Over the last two years of living overseas, it has not been uncommon to wake up in the morning and feel a bit confused about where and who I am. “I’m in Abu Dhabi. In the Middle East. With my husband. Oh yeah, I’m married now. That happened too.” This regular recalibration sometimes happens throughout the day, no matter how mired in our routines we seem to get. The idea that we’re far away from “home” (not necessarily Baltimore, but some unfixed notion of familiar warmth that always seems to exist somewhere else) never really escapes us, and I’m not sure if this is just a reality of being an expat or something that afflicts only those of us who have been abroad for a relatively short period of time. Maybe in another year, or another three years, it would have fallen away. Certainly I expect the (still) surprise that I’m somebody’s wife to wear off eventually (does it, long-married friends?) but I have no clue if I’d still feel like I’m on some kind of long-term, weird vacation.
This lends itself to this weird feeling that one morning I’ll wake up in my old bed back in Little Italy, single for tax purposes but in a very long-distance relationship, and my life will be back in the cluttered and happy busy-ness of work, book club, city runs, and parking fines. As if that parallel life still exists out there like some real-life version of Sliding Doors and I’ll someday step back into the alternate reality. Moving back to Baltimore, which was never out of the question but certainly wasn’t the be-all/end-all plan, comes with the realization that the old life I had there was gone and that I am returning in a much different place in my life than I was when I left.
This is happy news for the most part – my husband and I are no longer trying to carry on a romantic relationship from 7,500 miles away (a story that probably deserves its own blog to tell), I am no longer working in a job that had become both thankless and suffocating, and I no longer have to have awkward “roommate discussions” about dirty dishes in the sink (usually mine – but only because I was in a stand-off until someone emptied the g.d. dishwasher) and being quiet when coming home after midnight on weeknights (my party girl former roommate). There were things about that life that I was more than ready to shed.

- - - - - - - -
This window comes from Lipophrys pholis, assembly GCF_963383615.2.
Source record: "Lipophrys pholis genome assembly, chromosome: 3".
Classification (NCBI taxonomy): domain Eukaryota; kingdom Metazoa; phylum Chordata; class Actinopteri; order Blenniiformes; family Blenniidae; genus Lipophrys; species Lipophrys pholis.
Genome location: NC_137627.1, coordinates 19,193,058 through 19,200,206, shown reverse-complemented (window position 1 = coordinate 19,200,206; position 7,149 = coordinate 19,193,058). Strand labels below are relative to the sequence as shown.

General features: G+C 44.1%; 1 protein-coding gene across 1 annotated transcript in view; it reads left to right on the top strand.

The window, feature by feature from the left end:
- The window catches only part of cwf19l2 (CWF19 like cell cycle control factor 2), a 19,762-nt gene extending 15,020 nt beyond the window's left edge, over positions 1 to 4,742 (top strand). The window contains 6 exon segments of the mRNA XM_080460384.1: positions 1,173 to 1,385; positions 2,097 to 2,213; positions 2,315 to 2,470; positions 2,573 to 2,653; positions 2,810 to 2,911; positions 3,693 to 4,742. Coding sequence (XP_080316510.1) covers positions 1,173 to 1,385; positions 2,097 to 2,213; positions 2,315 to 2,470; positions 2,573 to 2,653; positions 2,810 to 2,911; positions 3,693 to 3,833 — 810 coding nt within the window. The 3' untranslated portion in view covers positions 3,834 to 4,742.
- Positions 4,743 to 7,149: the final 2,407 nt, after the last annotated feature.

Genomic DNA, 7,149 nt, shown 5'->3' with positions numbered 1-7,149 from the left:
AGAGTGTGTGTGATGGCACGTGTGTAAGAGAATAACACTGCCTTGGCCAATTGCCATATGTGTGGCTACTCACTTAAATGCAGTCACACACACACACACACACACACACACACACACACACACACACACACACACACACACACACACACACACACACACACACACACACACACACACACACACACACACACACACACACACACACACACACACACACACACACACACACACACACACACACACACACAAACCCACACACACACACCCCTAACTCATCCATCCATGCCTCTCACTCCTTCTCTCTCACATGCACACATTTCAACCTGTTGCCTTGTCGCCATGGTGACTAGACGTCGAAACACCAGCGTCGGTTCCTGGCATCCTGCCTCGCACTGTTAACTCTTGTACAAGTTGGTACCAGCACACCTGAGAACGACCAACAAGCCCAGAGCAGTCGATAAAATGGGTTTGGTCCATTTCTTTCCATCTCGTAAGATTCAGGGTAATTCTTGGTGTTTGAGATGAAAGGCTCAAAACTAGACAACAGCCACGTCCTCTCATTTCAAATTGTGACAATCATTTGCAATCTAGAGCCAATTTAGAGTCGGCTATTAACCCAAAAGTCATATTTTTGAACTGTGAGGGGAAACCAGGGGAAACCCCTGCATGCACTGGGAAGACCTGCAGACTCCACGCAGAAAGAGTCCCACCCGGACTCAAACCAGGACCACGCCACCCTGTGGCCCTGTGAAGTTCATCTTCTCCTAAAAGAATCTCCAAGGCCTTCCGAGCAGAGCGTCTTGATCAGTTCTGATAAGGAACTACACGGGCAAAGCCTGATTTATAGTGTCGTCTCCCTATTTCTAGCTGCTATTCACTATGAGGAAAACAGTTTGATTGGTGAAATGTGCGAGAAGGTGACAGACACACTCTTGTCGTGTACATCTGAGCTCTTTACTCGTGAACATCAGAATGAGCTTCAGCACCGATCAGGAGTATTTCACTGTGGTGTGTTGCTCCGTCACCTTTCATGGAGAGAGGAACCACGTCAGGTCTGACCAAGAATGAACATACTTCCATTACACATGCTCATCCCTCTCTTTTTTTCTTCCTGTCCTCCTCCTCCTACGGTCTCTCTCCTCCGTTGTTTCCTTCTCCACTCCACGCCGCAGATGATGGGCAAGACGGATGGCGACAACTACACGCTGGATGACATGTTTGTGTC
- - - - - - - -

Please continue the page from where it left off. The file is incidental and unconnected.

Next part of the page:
But there are things that I miss terribly, that have made living overseas that much more difficult because I miss them so much, that I’m not sure will be there waiting when I get back. Many of my besties have since left the city, pursuing other cities and states for jobs and bigger backyards. The ones that remain are in various stages of growing up with new boyfriends, husbands, wives, and babies. Their lives have carried on and I am not walking back into a conversation where it left off.
This is a new life, and I bring new expectations and goals. A new story, not a continuation of where we were before. For one thing, I’m now sharing that life happily with someone else where before I had built a life primarily around being alone. For another, I’ve got two years of living abroad under my belt and have a whole new set of needs and passions that have bloomed alongside my curiosity for a world bigger than the one I was living in.
This will be an interesting and fun new adventure, and letting the old life die so that the new can take root will probably take some time and some more daily recalibration. Keeping an open mind about how this whole next stage of our lives is going to play out will be crucial. Regardless, the idea of doing this work and bringing all of this newness back to a place that makes my heart sing is so exciting. Hooray for brick, for trees, for dirty harbor water, for independent movie theaters, for nearby family and friends, for microbreweries, for concerts and festivals, and all of my favorite things about Charm City. Spring 2016 shall be sweet indeed.